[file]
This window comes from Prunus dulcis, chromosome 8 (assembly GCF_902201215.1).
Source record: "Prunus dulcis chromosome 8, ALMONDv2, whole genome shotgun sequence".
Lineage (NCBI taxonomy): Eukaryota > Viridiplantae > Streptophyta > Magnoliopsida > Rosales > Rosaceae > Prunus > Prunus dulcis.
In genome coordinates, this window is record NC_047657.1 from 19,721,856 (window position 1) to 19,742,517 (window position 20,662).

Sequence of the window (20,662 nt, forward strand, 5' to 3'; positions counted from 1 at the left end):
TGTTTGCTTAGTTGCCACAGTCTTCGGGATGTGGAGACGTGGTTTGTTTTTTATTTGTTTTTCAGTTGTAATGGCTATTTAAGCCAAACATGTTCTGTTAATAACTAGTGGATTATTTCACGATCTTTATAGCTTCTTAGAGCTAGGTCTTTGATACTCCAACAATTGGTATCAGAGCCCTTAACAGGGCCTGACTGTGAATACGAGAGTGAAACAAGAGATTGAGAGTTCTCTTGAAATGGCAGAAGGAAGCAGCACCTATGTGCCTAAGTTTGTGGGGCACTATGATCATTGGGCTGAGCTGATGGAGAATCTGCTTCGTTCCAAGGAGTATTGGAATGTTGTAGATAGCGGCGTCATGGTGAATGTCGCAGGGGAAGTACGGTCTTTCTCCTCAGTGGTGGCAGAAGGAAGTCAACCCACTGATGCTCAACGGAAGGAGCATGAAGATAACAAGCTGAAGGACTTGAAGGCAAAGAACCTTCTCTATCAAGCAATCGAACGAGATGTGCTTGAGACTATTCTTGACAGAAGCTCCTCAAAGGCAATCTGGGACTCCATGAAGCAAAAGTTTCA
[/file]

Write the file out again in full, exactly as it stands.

This window comes from Prunus dulcis, chromosome 8 (assembly GCF_902201215.1).
Source record: "Prunus dulcis chromosome 8, ALMONDv2, whole genome shotgun sequence".
Lineage (NCBI taxonomy): Eukaryota > Viridiplantae > Streptophyta > Magnoliopsida > Rosales > Rosaceae > Prunus > Prunus dulcis.
In genome coordinates, this window is record NC_047657.1 from 19,721,856 (window position 1) to 19,742,517 (window position 20,662).

Sequence of the window (20,662 nt, forward strand, 5' to 3'; positions counted from 1 at the left end):
TGTTTGCTTAGTTGCCACAGTCTTCGGGATGTGGAGACGTGGTTTGTTTTTTATTTGTTTTTCAGTTGTAATGGCTATTTAAGCCAAACATGTTCTGTTAATAACTAGTGGATTATTTCACGATCTTTATAGCTTCTTAGAGCTAGGTCTTTGATACTCCAACAATTGGTATCAGAGCCCTTAACAGGGCCTGACTGTGAATACGAGAGTGAAACAAGAGATTGAGAGTTCTCTTGAAATGGCAGAAGGAAGCAGCACCTATGTGCCTAAGTTTGTGGGGCACTATGATCATTGGGCTGAGCTGATGGAGAATCTGCTTCGTTCCAAGGAGTATTGGAATGTTGTAGATAGCGGCGTCATGGTGAATGTCGCAGGGGAAGTACGGTCTTTCTCCTCAGTGGTGGCAGAAGGAAGTCAACCCACTGATGCTCAACGGAAGGAGCATGAAGATAACAAGCTGAAGGACTTGAAGGCAAAGAACCTTCTCTATCAAGCAATCGAACGAGATGTGCTTGAGACTATTCTTGACAGAAGCTCCTCAAAGGCAATCTGGGACTCCATGAAGCAAAAGTTTCA